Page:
Compliance with the Dairy Code has generally improved over the past year, the ACCC reports, but dairy companies have been warned the regulator will focus more on enforcement from now on.
Ahead of the 2021-22 season, the ACCC it remains concerned by dairy processors failing to publish dispute reports, using rolling agreements instead of defining contract end dates, and prematurely removing milk supply contracts from their websites.
This year, the ACCC will shift its focus from education and engagement work to enforcement.
“As is appropriate with a new industry code, we have engaged extensively with the dairy industry over the past two years to assist processors and farmers to understand their rights and obligations under the Dairy Code,” said ACCC deputy chair Mick Keogh.
“Processors have now had enough time to learn what their obligations are under the Dairy Code, and future instances of non-compliance face a greater risk of enforcement action by the ACCC.”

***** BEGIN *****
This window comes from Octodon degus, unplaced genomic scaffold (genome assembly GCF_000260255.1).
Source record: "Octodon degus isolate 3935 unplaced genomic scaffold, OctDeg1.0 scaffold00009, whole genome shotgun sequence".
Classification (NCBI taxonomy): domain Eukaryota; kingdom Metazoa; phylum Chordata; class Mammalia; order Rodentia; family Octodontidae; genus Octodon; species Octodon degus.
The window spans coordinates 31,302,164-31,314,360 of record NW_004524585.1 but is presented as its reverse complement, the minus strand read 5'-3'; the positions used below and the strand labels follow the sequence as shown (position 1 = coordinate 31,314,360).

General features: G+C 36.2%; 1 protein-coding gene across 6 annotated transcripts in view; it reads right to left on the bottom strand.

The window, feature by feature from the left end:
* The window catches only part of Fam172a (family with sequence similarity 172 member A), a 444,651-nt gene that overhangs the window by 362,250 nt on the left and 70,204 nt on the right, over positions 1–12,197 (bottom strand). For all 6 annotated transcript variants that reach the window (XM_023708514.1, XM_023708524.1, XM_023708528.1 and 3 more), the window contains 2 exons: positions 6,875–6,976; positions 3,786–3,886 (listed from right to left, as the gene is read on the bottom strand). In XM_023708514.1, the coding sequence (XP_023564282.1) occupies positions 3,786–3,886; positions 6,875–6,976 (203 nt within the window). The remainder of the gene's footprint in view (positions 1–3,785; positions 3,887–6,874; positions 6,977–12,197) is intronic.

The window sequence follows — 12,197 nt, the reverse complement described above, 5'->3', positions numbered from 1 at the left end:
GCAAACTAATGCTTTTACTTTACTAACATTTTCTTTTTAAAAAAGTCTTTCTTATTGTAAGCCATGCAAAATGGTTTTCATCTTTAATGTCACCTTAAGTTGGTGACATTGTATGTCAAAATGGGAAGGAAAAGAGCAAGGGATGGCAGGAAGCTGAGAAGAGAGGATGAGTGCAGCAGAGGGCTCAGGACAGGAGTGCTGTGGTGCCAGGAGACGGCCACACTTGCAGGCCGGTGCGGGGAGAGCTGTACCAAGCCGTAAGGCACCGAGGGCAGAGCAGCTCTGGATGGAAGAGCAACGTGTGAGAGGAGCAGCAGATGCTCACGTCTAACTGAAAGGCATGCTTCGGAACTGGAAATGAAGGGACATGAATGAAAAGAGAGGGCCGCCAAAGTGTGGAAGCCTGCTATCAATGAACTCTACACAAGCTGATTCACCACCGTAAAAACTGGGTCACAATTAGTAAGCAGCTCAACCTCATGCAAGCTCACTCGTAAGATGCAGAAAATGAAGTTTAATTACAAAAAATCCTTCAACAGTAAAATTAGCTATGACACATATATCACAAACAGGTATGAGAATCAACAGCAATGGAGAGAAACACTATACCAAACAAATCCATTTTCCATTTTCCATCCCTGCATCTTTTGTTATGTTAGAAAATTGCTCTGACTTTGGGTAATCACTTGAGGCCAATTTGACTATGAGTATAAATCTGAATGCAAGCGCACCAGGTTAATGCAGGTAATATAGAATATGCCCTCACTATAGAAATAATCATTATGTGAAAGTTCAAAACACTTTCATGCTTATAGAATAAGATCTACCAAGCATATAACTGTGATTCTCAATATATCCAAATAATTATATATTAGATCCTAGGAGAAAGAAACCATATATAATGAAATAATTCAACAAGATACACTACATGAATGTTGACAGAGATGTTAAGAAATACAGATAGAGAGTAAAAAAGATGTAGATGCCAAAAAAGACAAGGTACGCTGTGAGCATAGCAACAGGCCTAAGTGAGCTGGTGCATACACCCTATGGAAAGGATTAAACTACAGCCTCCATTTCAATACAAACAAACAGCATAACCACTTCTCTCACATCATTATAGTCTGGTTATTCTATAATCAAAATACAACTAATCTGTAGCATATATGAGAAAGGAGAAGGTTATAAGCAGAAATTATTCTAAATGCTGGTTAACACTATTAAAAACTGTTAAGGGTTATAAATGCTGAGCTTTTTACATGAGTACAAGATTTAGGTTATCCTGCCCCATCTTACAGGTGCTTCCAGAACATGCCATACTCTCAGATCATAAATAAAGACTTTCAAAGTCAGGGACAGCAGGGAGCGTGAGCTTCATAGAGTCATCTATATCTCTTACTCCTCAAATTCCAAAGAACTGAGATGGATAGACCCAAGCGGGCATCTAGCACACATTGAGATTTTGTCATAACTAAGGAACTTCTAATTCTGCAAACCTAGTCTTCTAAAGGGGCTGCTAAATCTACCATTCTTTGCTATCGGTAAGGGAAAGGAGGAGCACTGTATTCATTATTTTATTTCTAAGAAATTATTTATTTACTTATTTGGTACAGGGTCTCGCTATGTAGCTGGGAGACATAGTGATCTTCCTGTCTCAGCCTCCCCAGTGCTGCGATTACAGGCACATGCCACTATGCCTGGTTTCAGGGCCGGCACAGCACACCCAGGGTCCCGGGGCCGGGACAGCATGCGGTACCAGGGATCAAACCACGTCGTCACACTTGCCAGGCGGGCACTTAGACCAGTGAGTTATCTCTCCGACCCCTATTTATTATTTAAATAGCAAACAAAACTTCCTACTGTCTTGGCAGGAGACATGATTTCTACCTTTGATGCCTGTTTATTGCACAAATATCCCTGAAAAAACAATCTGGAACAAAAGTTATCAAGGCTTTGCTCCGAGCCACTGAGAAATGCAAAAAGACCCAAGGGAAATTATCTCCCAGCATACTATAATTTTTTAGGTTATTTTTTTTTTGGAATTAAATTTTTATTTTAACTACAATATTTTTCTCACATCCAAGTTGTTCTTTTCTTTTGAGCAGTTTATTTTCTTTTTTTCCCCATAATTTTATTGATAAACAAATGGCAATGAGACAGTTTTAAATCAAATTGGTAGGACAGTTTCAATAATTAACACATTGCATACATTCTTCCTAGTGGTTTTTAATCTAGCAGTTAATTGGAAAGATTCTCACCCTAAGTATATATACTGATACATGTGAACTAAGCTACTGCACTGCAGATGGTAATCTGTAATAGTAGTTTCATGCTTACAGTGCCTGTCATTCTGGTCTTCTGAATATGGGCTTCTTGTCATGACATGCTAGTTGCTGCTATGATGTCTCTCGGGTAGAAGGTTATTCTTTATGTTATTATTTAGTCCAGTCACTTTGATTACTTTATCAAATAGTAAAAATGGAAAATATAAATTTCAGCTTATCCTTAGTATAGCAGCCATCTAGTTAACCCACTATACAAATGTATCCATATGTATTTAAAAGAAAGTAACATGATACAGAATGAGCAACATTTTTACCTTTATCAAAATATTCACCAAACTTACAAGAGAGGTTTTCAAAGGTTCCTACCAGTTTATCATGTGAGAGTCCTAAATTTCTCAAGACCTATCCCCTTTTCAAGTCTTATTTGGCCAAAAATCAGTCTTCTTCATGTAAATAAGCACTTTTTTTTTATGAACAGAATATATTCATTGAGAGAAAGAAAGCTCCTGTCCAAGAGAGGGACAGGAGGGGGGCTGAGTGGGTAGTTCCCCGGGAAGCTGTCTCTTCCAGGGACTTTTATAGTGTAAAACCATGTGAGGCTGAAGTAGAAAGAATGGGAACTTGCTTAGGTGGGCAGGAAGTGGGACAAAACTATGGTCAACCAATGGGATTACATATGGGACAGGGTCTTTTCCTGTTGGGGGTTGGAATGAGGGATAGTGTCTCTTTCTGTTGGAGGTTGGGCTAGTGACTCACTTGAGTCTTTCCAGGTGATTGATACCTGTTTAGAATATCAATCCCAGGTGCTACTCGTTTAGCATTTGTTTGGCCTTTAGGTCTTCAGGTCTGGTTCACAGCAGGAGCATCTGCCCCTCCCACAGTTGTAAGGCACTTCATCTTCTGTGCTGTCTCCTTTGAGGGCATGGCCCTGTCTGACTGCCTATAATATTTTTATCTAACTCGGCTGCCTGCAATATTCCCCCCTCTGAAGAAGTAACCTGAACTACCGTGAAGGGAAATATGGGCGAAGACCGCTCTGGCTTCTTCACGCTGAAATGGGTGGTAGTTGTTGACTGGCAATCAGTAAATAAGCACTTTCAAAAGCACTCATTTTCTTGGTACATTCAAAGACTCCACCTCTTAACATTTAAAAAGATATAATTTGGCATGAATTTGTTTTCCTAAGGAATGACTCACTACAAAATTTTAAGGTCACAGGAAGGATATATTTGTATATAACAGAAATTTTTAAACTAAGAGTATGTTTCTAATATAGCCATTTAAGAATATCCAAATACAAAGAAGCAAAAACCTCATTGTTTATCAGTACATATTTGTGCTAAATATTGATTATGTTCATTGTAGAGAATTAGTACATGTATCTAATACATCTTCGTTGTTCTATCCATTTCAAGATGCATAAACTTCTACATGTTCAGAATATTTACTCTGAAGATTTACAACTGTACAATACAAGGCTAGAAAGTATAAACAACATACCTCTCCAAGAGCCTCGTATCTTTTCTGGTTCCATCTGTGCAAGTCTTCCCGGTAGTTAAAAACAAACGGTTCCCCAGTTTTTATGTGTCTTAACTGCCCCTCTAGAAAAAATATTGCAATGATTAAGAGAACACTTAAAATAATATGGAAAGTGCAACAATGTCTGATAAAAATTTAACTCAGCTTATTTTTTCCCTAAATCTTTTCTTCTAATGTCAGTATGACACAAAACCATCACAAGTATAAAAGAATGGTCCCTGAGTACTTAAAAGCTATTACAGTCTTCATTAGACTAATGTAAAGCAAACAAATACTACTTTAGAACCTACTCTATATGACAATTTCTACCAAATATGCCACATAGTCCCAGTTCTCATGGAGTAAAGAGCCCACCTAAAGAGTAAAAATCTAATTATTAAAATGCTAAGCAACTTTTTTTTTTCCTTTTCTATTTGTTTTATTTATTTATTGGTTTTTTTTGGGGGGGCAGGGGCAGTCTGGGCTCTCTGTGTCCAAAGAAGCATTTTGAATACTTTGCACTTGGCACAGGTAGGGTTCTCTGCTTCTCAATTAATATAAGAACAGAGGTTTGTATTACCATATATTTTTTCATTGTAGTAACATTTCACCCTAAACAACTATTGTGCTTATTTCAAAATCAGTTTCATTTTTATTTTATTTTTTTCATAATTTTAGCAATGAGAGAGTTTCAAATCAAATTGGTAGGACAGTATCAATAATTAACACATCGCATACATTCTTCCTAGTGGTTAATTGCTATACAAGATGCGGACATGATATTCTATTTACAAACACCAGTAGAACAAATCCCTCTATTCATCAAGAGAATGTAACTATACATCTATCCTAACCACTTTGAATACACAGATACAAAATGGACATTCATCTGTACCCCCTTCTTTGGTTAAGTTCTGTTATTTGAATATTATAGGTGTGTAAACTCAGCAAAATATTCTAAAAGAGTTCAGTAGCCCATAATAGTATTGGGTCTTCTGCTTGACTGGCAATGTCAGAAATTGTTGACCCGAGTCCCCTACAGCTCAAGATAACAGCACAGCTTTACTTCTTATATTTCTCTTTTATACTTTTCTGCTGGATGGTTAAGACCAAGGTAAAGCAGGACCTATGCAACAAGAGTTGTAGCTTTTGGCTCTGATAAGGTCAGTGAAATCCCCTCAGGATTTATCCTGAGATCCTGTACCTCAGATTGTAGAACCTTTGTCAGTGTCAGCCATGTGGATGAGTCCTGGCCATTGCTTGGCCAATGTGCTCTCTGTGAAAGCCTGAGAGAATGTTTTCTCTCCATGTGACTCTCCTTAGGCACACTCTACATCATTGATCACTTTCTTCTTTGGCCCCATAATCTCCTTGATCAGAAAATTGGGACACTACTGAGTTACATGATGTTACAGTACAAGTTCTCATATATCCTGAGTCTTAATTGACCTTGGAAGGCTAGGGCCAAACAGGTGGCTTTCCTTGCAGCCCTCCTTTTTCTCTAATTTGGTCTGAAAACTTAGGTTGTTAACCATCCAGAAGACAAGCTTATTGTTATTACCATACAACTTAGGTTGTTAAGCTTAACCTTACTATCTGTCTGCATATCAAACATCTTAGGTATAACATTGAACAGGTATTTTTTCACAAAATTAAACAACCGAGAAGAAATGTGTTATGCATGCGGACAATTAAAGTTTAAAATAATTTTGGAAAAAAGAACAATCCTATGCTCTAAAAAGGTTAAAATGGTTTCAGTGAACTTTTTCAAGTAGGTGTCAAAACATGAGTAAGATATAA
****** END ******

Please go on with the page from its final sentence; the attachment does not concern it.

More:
He said that while individual instances of non-compliance may cause little harm, widespread non-compliance undermines the ability of the Dairy Code to improve transparency across the industry.
“Transparency is the key to addressing the bargaining power imbalances that can harm dairy farmers,” he said.
“The Dairy Code has clearly fostered positive changes in the industry by improving the transparency and certainty of agreements between farmers and processors, but we have identified a number of areas where some processors need to improve their compliance.”
Keogh urged processors to review their milk supply agreements and contracting practices and to consider seeking legal advice to ensure they fully comply with the code.
The Competition and Consumer (Industry Codes – Dairy) Regulations 2019 (AKA the Dairy Code) is a mandatory industry code regulating the conduct of dairy farmers and processors in their dealings with one another. The ACCC is responsible for enforcing it.